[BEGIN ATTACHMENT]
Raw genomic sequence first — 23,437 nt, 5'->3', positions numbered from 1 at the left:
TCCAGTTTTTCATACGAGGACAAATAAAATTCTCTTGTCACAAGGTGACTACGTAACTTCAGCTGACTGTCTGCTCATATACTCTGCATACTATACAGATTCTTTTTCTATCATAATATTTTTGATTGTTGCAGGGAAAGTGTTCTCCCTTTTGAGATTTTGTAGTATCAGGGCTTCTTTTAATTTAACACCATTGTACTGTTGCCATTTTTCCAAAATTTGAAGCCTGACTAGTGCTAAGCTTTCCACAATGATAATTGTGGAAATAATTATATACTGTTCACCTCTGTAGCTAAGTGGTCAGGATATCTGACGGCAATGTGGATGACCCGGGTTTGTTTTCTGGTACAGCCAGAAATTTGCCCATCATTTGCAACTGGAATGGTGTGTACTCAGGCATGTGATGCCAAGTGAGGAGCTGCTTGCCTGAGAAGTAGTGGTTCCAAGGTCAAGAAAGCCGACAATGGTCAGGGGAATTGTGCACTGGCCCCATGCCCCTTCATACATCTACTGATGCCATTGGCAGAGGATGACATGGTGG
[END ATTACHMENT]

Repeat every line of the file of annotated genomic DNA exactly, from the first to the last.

Raw genomic sequence first — 23,437 nt, 5'->3', positions numbered from 1 at the left:
TCCAGTTTTTCATACGAGGACAAATAAAATTCTCTTGTCACAAGGTGACTACGTAACTTCAGCTGACTGTCTGCTCATATACTCTGCATACTATACAGATTCTTTTTCTATCATAATATTTTTGATTGTTGCAGGGAAAGTGTTCTCCCTTTTGAGATTTTGTAGTATCAGGGCTTCTTTTAATTTAACACCATTGTACTGTTGCCATTTTTCCAAAATTTGAAGCCTGACTAGTGCTAAGCTTTCCACAATGATAATTGTGGAAATAATTATATACTGTTCACCTCTGTAGCTAAGTGGTCAGGATATCTGACGGCAATGTGGATGACCCGGGTTTGTTTTCTGGTACAGCCAGAAATTTGCCCATCATTTGCAACTGGAATGGTGTGTACTCAGGCATGTGATGCCAAGTGAGGAGCTGCTTGCCTGAGAAGTAGTGGTTCCAAGGTCAAGAAAGCCGACAATGGTCAGGGGAATTGTGCACTGGCCCCATGCCCCTTCATACATCTACTGATGCCATTGGCAGAGGATGACATGGTGG